• It Always Rains At Fuji Rock

    Heavy rain during Fishbone's 2018 White Stage set.

    It always rains. Even gorgeous sunny weekends in Naeba can see an hour or two of intense downpours, and this may well happen during that set you by your favorite band you are absolutely not willing to miss. Don’t let it ruin your day or weekend. As a group, Fujirockers pride themselves on rain preparedness, a culture which interestingly has its roots in the very first Fuji Rock, which was hit by a typhoon and left thousands drenched and many in danger of hypothermia (read an interesting account of that first year here). Festival goers have been prepared for rain ever since. To stay dry and comfortable, let’s break it down into three types of clothing to think about: footwear, hats and keeping your body dry.

    Footwear: If the weather forecast is looking moist, full rubber boots that come up to the calf (Wellington boots or Wellies) are the most foolproof for rain and deep mud, though mud hasn’t been a big problem recent years due to improvements to drainage at major stage. The best solution (though not necessarily  the cheapest) is Goretex hiking boots, which will keep your feet dry if it rains, and will not bake like a rubber oven if it is sunny. Flip flops are not recommended: they get stuck in the mud and don’t protect your feet from rough ground and crowds.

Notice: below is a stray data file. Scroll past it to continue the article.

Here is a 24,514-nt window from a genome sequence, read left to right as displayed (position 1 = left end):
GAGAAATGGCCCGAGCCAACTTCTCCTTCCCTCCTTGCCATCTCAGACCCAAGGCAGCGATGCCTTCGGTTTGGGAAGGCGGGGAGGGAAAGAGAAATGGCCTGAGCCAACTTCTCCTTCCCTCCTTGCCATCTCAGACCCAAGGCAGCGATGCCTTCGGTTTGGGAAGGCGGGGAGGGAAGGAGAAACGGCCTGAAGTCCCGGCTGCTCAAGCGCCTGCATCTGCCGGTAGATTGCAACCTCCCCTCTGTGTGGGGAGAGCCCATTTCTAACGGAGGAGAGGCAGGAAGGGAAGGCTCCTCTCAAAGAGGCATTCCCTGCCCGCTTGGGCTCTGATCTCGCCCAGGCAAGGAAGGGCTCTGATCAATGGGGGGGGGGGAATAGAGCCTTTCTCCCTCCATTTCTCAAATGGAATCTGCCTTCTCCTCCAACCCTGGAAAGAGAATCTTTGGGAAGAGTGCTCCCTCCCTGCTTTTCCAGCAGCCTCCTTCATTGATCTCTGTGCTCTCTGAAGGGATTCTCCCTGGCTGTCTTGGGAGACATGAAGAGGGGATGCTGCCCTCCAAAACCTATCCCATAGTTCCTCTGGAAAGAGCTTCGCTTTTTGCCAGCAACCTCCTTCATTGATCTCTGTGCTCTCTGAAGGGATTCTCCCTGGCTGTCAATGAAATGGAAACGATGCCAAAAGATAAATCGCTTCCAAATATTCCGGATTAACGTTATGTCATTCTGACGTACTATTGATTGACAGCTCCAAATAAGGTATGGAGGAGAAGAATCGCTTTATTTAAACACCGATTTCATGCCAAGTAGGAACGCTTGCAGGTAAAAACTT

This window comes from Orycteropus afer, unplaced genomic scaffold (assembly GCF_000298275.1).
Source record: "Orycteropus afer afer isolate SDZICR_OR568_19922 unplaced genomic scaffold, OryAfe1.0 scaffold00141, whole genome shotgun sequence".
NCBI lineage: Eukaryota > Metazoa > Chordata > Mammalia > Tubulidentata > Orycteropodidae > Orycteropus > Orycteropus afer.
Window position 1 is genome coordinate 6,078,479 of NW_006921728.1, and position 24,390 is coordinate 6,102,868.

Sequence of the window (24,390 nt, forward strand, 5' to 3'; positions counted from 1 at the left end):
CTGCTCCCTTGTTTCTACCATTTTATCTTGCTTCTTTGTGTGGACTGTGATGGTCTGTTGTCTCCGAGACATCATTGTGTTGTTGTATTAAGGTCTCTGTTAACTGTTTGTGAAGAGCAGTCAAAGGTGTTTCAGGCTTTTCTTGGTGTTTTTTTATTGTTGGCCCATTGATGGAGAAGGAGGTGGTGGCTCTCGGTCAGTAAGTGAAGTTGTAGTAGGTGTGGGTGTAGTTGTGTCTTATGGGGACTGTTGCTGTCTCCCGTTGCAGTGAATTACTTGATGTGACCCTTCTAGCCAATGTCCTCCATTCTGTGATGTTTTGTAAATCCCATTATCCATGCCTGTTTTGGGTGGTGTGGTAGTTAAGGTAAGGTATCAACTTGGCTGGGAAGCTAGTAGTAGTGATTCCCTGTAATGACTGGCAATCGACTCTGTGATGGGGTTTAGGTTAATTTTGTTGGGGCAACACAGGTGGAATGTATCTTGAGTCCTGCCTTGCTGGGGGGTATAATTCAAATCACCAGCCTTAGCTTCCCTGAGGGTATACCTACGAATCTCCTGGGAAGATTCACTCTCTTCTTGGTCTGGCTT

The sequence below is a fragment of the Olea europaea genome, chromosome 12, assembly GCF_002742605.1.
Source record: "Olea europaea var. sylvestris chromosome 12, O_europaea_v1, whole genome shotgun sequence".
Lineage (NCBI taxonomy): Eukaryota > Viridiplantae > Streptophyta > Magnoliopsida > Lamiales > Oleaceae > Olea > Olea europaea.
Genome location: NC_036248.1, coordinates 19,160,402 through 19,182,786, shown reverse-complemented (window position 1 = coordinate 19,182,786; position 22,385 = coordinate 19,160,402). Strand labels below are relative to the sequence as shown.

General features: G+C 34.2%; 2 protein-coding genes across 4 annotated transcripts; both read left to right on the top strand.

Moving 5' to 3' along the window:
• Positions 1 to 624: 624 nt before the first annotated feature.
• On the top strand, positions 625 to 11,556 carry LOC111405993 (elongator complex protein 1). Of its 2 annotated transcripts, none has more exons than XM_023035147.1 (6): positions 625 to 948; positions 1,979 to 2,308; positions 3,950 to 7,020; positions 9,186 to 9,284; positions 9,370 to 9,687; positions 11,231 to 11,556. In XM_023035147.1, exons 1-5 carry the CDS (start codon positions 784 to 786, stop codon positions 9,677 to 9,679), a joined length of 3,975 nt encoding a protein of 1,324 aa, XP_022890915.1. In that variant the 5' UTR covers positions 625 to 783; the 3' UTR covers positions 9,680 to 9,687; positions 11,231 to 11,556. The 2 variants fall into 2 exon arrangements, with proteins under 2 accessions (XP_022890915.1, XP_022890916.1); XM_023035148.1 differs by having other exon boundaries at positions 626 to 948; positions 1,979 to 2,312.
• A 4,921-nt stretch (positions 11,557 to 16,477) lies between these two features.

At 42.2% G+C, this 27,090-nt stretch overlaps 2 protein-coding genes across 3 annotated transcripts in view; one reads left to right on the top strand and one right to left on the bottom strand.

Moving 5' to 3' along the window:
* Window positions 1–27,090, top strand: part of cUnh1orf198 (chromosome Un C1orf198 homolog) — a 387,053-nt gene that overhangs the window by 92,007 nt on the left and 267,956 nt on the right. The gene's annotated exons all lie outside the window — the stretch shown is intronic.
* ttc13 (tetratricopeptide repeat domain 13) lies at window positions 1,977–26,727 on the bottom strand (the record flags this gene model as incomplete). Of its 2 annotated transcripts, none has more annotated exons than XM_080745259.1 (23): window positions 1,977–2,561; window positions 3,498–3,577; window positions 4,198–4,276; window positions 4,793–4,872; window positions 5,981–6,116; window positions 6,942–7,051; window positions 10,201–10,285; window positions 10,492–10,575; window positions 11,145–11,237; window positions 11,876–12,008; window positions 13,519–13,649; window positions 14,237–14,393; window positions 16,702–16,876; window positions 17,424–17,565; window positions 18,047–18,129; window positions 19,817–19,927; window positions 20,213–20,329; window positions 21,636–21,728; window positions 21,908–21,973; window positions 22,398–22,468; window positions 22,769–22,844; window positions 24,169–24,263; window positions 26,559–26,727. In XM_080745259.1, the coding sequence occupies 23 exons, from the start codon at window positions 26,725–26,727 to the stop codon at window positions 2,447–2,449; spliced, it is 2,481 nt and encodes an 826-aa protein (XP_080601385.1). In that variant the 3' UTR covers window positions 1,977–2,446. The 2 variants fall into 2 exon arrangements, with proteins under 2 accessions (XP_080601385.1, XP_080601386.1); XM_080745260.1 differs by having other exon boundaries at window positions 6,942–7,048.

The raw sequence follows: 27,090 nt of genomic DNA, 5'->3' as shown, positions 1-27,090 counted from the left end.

Hat: A lightweight waterproof camping hat can fit in your pocket and is great for sun or rain. Baseball caps are almost as good. In short, bring a hat, any hat. Also, keep in mind that umbrellas are not allowed at main stages.

    Keep your body dry: Many come fully kitted out in Goretex mountain gear, including jackets and rain pants. A simpler solution is a rain poncho. Fuji Rock good shops sell several fashionable ponchos for  ¥3000-5000, while you can also buy a cheap plastic rain coat for ¥1000 or less. Personally, I bring good waterproof shoes, a hat, a waterproof jacket, and also keep a convenience store rain poncho in my back pocket at all times.

    See more useful info like this in our Fuji Rock FAQ!



    Text: David Frazier

    Photo: Mitch Ikeda